Blues recording subsidiary has just released three very
nice anthologies of "essential" blues
recordings. The sets are titled Essential Blues
Harmonica, Essential Blues Guitar, and Essential
Blues Piano, and each consist of two CDs of material
covering a wide range of styles and eras. The HOB folks
have done a good job of selecting both well-known and
more obscure artists. Any undertaking of this type
invites criticism for leaving off someone's favorite
artist or song; for instance, Stevie Ray Vaughan is not
included on the guitar compilation and Charles Brown was
omitted from the piano collection. But don't worry about
who or what's not here, and enjoy the wonderful music on
these collections. You may be introduced to some
lesser-known cats like Little Sammy Davis (harmonica),
Speckled Red (piano), and Eddie "One String"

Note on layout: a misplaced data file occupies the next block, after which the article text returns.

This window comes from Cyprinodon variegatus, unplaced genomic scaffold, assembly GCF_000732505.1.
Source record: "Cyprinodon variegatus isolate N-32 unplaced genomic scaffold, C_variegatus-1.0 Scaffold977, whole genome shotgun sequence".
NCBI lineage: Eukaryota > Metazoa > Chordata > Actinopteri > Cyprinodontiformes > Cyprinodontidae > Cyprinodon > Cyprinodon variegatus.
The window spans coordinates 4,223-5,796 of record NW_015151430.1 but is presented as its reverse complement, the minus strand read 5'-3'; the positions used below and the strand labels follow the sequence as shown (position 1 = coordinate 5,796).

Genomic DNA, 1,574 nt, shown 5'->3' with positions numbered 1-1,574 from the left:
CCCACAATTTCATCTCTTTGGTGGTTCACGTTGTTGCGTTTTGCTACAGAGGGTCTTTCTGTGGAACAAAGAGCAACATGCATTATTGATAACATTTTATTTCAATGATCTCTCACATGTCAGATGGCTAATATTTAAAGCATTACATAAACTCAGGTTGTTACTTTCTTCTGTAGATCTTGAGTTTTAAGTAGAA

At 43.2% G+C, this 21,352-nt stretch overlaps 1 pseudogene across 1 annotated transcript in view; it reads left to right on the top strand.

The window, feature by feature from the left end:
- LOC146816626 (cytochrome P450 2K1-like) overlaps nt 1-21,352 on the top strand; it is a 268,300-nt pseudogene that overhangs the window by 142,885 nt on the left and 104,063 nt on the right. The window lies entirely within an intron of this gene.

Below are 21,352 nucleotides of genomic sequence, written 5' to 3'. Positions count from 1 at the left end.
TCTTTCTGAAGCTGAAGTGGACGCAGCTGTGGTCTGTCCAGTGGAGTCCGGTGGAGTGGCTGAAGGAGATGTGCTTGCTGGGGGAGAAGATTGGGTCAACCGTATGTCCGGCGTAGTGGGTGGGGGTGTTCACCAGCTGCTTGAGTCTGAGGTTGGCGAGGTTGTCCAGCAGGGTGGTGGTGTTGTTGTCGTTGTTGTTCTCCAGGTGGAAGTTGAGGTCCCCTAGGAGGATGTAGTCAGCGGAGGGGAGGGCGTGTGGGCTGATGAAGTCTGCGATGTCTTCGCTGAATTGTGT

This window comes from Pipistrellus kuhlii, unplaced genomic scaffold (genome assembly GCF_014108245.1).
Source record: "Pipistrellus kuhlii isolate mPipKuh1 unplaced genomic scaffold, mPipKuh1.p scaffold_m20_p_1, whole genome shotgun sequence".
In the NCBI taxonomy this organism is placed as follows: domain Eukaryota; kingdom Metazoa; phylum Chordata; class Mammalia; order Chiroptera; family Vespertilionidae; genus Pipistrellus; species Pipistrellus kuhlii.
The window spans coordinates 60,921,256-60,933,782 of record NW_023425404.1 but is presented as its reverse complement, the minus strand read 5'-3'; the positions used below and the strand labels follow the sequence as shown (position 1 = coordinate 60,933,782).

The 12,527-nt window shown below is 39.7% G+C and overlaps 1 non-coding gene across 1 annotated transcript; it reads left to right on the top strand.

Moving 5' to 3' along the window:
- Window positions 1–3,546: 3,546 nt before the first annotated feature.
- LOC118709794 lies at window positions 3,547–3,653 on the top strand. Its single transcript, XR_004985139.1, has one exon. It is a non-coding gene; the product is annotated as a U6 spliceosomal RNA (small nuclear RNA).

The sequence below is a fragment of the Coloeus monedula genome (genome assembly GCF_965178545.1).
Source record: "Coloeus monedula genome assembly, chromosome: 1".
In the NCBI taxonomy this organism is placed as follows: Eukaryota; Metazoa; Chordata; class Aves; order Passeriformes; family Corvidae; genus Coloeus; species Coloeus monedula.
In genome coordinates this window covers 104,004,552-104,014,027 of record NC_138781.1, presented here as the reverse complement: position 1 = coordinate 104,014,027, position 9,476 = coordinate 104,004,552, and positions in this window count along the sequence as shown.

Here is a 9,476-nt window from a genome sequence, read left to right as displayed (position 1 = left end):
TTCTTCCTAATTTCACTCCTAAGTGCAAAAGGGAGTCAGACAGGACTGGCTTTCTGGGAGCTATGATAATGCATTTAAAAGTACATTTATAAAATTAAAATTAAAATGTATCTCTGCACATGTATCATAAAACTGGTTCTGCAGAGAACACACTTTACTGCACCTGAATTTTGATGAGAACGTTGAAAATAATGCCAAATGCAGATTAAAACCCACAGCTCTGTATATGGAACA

Jones (guitar), while getting to hear again standards
from artists like Otis Rush ("Double Trouble"),
Sonny Boy Williamson ("Ninety Nine"), and
Professor Longhair ("Willie Fugal's Blues").
The blues world's latest new discovery is St. Louis singer Clara McDaniel, with her debut release Unwanted Child (HighTone). After 40 years of singing the blues, Ms. McDaniel is ready to make her mark on the national scene. What her voice lacks in range is more than made up by power and emotion. "What Can I Do To Change You" is a hot soulful tune, and "I'm Leaving You" shows that the singer's got a real sassy side. St. Louis legend Johnnie Johnson plays piano on this CD.
If you look at the cover of Kid Bangham & Amyl Justin's new CD, Pressure Cooker (Tone Cool Records), you'd figure that it's probably a rockabilly disk. With guitarist Bangham's pompadour hair style and singer Justin's "Buddy Holly" look, you wouldn't be expecting a blues disc. But this is a good set of blues and soul tunes. Most blues fans will be familiar with Bangham through his work with the Fabulous Thunderbirds, but Justin will be a new name to most. The latter is a good soulful singer, although his voice sounds a little forced at times. The highlight here is their cover of Billy Price's soul tune "I Wouldn't Treat A Dog." Bangham gets to show off on the instrumental "Kid Stuff."